Archive for Analytics

Pandora Radio and Predictive Analytics

The fall lecture series on disruptive innovation wrapped up at Linda Hall last night with Nolan Gasser, the chief architect and musicologist behind Pandora’s Music Genome Project.

The talk was good, as all of them have been, though maybe a bit less organized around a central theme. There was quite a bit of dabbling in advanced music theory (that left many attendees scratching their head) as well as some very accessible music playing, from Coltrane to Zeppelin to Pachelbel. Clearly, Glasser possesses a unique genius.*[1]

Amidst the offshoot thoughts spurred by the talk were some audience questions about predictive analytics. Pandora is, at root, a big pop culture analytics experiment. Each track is scored on a scale for 100s of attributes. There are millions (billions?) of tracks. Those are a lot of data.[2]

Three thoughts on these data and how they are analyzed:

1. The human element has not been automated.

Each Pandora track is coded by a human being. I found this really surprising. And sort of gratifying. I remain suspicious of (though optimistic about) highly automated analytics, especially social media monitoring and natural language processing programs. That the Pandora model, especially given its mathematical and theoretical basis, has not completely handed the data inputs over to an algorithm made me feel better about my suspicions.

2. There are critical differences between things that can’t be predicted…

Someone asked if the model could be adapted to predict future radio hits. Gasser was doubtful. It’s a great idea, and maybe it is possible, but it’s important to be realistic about the limits of your data, your algorithm, and your knowledge of the human framework that underlies all our decision-making.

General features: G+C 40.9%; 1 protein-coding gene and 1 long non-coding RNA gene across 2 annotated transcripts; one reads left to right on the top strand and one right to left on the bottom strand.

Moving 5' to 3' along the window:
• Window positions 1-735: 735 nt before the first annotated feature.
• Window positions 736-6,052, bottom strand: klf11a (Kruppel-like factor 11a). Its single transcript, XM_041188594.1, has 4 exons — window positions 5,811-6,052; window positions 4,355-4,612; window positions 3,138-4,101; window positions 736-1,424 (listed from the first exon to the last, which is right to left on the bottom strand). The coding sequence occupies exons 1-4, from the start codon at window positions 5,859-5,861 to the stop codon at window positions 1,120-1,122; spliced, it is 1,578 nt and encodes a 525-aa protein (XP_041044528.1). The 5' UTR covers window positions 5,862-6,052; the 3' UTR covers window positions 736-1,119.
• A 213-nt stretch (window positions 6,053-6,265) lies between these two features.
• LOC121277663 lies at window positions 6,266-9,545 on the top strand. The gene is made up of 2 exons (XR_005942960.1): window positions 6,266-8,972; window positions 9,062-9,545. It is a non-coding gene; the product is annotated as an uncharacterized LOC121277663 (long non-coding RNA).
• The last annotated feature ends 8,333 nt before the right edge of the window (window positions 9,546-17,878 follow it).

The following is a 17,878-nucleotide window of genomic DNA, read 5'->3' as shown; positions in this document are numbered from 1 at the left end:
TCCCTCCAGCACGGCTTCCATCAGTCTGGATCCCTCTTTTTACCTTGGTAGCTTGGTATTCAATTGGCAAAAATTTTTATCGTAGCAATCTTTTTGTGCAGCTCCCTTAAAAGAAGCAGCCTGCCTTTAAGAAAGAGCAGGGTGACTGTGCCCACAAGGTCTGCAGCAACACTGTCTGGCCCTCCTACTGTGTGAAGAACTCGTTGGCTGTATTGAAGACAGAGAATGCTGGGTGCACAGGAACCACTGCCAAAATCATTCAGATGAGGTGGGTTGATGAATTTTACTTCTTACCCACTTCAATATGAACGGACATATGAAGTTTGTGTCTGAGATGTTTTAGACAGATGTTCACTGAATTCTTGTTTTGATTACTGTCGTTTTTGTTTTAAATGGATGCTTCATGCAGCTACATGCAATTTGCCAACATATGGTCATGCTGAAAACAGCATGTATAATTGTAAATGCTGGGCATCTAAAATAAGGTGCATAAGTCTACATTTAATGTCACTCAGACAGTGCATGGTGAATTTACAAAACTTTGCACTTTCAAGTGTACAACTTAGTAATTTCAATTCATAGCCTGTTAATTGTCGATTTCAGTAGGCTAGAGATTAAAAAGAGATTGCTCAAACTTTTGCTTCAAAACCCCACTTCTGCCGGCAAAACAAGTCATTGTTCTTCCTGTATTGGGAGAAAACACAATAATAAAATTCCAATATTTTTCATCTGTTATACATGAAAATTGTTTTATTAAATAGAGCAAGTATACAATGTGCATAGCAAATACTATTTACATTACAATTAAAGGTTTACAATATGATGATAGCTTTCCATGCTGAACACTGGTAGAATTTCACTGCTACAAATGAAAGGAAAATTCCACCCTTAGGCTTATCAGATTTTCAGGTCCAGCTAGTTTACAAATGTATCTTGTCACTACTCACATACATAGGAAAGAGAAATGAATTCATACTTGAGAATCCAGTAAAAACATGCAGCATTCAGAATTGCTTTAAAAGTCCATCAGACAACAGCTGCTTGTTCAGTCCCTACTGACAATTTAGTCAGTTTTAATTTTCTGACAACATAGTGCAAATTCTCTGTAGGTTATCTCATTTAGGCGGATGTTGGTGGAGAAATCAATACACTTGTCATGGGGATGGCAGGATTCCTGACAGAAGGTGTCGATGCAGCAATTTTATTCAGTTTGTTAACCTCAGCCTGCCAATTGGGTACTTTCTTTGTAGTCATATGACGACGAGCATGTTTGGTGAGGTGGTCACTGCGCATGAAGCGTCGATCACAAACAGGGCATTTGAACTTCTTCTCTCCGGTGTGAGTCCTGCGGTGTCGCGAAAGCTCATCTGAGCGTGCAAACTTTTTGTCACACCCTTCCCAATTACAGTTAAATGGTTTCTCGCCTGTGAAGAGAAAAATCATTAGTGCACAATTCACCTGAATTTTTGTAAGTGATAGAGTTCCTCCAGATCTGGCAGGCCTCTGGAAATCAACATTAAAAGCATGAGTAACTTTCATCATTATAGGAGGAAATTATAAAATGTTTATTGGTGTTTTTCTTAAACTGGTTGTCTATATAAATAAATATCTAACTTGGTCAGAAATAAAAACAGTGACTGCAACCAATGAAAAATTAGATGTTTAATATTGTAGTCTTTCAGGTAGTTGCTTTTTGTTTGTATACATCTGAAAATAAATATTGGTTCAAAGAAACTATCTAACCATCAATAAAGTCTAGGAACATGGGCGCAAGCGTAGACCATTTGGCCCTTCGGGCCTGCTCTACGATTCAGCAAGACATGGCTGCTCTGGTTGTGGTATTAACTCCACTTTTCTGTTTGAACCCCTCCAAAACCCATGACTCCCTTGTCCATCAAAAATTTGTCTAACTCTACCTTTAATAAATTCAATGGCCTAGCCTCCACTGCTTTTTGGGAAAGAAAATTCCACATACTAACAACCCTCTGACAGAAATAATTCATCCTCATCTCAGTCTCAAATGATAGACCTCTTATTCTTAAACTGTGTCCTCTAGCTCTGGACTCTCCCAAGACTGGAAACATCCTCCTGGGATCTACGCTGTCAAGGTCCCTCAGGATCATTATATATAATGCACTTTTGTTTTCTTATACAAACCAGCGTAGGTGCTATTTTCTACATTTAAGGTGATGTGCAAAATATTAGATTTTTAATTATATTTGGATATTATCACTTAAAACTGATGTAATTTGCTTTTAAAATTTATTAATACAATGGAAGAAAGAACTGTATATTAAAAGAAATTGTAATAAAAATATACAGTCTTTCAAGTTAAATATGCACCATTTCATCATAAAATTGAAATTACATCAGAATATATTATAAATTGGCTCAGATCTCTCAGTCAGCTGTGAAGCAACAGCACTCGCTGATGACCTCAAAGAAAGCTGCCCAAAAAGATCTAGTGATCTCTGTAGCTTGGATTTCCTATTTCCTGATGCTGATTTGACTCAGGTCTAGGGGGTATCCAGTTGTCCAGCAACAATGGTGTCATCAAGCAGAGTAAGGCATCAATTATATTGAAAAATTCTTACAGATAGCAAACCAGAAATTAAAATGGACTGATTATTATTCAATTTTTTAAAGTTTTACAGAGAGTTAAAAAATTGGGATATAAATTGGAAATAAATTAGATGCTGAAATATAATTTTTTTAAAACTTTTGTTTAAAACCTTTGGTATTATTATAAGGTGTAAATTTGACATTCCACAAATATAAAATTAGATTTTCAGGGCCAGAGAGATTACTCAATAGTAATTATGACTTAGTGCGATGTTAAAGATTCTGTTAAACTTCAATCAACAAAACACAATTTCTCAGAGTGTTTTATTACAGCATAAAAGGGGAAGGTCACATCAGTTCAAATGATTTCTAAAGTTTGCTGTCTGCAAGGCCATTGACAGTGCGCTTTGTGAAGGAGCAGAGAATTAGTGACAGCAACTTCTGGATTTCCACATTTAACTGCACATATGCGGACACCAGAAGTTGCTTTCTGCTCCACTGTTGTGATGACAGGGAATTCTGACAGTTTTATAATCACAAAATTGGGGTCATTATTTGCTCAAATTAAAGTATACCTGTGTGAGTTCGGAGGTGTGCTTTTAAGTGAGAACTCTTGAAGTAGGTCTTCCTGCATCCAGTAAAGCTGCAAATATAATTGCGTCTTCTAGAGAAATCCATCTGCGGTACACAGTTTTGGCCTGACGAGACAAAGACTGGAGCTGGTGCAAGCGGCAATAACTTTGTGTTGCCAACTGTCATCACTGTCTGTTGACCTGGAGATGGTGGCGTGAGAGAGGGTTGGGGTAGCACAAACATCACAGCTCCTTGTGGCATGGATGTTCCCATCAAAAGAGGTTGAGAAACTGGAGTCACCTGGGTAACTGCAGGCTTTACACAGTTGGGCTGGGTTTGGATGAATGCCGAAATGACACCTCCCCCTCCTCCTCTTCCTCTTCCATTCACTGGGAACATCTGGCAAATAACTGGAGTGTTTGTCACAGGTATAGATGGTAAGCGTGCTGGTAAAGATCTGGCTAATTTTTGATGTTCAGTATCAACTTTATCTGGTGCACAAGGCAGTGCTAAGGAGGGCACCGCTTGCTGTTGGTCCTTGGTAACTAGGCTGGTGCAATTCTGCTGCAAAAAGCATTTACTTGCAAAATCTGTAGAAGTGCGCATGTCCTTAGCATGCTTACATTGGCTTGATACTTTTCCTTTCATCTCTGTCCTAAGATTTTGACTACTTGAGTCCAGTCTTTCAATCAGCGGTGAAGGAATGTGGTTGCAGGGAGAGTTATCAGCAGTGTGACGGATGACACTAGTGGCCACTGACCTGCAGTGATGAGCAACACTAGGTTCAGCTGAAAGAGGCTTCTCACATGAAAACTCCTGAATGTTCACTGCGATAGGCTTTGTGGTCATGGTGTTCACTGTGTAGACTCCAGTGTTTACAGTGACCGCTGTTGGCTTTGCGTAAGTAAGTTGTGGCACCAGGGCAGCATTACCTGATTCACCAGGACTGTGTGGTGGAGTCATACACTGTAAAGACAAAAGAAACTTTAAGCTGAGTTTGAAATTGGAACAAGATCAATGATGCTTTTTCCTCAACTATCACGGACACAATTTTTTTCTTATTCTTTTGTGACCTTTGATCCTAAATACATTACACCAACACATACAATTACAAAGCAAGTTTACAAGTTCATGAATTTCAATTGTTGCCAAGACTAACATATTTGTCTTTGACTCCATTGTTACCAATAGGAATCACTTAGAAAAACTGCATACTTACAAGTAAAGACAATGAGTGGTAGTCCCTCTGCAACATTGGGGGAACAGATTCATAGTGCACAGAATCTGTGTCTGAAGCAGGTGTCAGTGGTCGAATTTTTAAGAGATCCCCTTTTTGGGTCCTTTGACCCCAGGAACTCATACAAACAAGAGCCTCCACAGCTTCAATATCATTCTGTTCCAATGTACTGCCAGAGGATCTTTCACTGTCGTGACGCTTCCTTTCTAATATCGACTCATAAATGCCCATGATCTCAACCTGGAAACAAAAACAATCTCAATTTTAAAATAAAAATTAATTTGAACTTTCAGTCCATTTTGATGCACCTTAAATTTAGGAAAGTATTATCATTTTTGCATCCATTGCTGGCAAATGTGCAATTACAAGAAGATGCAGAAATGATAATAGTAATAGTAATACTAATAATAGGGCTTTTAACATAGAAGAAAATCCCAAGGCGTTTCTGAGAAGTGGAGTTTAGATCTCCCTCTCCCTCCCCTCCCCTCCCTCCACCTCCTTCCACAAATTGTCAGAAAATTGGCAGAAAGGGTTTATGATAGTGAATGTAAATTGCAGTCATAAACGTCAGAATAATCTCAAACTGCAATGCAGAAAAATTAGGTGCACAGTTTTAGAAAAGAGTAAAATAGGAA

3. …and those which can be predicted.

The beauty of Pandora radio, of course, is that it predicts what songs you might like and adapts its model based on your inputs. Pandora works not simply because it has a massive, static database but because that database is modified with individual inputs.

Another place where Pandora succeeds is in measuring its audience analytics. Gasser mentioned briefly at the end that Pandora has really redefined online marketing with its ability to deliver targeted advertising. I would love to hear more on this topic.

(Aside from analytics, this talk opened up a whole bunch of questions for me on aesthetics. Gasser works from the premise that we are biologically hard-wired to like music, and that there are mathematical properties that make us like some music more. Yet he is unwilling to reduce taste to an equation. I asked him a question about this, not very well, but there was one piece of his response that I particularly liked. Basically: “We’re all hard-wired to laugh, too, but each person’s laugh is different.” I thought this was an interesting take on the matter of taste. But I’d love to ask some follow-up questions on this topic as well.)


[1] Maybe all genius is unique…a topic for another day. Anyway, he played lots of music on a keyboard, along with a few clips from his laptop. But the versatility and the music were both enjoyable.

[2] Sorry, I take small pleasure in data being a plural.

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Video Analytics Are the New Future

In a post a couple weeks ago, I referenced the SKC Tech Summit as an example of a conference outside my field by trade but inside my field of interest. Though it wasn’t an explicit theme, the idea of a “video revolution” certainly loomed large. Topics like telemedicine and virtual education were highly visible throughout the event.

Market research and customer insight was not—although companies like TASKE emphasized an analytical approach to call center software that included rudimentary service satisfaction surveys. Not market research, per se, but a good indication of how integrated insights are adopted by non-traditional market research departments.

Video has been a staple of focus groups for years, of course, and focus group facilities have mostly used advancing technology to help present the work to those who can not be there in person rather than change the way the work is done. QualVu does a great job innovating around video—exploring new techniques and making it more accessible, more diverse, and more entertaining on the report-out side. But as the name suggests, it continues to be primarily qualitative.